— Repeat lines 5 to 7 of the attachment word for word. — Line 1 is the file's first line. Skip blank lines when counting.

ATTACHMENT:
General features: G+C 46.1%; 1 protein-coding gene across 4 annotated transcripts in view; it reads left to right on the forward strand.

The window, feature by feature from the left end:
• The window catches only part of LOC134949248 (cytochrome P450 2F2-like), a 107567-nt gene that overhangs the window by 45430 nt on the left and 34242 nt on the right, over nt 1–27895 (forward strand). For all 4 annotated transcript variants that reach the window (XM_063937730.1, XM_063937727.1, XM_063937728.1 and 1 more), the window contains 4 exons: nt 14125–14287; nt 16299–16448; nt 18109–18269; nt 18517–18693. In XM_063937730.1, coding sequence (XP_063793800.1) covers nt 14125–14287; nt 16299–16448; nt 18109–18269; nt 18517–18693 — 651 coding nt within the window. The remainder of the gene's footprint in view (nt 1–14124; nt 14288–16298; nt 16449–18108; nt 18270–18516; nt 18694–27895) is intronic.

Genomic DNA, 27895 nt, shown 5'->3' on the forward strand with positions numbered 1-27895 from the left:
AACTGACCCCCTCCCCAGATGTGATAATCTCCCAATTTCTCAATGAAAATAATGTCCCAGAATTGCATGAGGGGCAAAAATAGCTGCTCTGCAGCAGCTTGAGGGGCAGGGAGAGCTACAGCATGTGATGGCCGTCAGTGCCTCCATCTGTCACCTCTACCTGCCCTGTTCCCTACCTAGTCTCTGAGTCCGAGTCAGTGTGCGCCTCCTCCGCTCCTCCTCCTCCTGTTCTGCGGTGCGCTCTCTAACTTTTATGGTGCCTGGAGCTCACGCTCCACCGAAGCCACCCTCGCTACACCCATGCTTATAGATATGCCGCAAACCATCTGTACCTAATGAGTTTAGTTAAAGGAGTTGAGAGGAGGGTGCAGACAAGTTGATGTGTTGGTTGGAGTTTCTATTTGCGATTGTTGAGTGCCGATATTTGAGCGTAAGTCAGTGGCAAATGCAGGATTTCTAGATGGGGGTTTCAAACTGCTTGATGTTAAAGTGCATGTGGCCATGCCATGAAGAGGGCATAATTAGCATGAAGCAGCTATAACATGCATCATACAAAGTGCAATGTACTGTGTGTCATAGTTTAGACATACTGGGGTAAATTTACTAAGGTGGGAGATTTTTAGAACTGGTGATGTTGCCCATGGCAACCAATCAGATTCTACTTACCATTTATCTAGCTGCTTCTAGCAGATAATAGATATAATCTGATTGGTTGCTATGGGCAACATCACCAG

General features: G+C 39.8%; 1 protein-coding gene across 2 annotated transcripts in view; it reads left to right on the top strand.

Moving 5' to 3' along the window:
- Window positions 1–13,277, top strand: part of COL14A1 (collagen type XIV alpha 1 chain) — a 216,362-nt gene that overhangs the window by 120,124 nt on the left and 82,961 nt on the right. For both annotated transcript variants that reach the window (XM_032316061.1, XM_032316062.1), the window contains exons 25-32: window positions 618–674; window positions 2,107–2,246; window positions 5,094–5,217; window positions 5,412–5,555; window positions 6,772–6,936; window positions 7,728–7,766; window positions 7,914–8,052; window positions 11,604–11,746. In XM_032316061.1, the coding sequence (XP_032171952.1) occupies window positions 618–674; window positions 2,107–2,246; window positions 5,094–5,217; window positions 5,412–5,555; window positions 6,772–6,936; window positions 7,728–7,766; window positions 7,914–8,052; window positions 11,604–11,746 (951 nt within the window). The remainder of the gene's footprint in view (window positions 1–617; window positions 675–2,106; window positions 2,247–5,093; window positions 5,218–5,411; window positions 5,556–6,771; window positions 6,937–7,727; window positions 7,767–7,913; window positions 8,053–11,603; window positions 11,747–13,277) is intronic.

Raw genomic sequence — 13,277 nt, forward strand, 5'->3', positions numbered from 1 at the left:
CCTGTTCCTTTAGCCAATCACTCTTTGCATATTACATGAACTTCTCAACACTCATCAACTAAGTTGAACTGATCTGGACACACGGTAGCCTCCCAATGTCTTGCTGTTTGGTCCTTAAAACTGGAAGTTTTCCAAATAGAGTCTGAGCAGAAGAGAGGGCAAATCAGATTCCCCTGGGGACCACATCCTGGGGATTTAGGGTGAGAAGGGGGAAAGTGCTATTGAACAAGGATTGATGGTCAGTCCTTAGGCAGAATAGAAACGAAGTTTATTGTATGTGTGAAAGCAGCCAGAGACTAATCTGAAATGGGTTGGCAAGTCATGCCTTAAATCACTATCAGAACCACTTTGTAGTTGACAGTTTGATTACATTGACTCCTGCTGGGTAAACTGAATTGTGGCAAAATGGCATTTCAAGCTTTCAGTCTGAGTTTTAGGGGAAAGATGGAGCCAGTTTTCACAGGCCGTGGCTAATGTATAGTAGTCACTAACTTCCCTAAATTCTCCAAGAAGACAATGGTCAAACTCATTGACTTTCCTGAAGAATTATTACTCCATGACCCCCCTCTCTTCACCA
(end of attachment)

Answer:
AACTGACCCCCTCCCCAGATGTGATAATCTCCCAATTTCTCAATGAAAATAATGTCCCAGAATTGCATGAGGGGCAAAAATAGCTGCTCTGCAGCAGCTTGAGGGGCAGGGAGAGCTACAGCATGTGATGGCCGTCAGTGCCTCCATCTGTCACCTCTACCTGCCCTGTTCCCTACCTAGTCTCTGAGTCCGAGTCAGTGTGCGCCTCCTCCGCTCCTCCTCCTCCTGTTCTGCGGTGCGCTCTCTAACTTTTATGGTGCCTGGAGCTCACGCTCCACCGAAGCCACCCTCGCTACACCCATGCTTATAGATATGCCGCAAACCATCTGTACCTAATGAGTTTAGTTAAAGGAGTTGAGAGGAGGGTGCAGACAAGTTGATGTGTTGGTTGGAGTTTCTATTTGCGATTGTTGAGTGCCGATATTTGAGCGTAAGTCAGTGGCAAATGCAGGATTTCTAGATGGGGGTTTCAAACTGCTTGATGTTAAAGTGCATGTGGCCATGCCATGAAGAGGGCATAATTAGCATGAAGCAGCTATAACATGCATCATACAAAGTGCAATGTACTGTGTGTCATAGTTTAGACATACTGGGGTAAATTTACTAAGGTGGGAGATTTTTAGAACTGGTGATGTTGCCCATGGCAACCAATCAGATTCTACTTACCATTTATCTAGCTGCTTCTAGCAGATAATAGATATAATCTGATTGGTTGCTATGGGCAACATCACCAG

General features: G+C 39.8%; 1 protein-coding gene across 2 annotated transcripts in view; it reads left to right on the top strand.

Moving 5' to 3' along the window: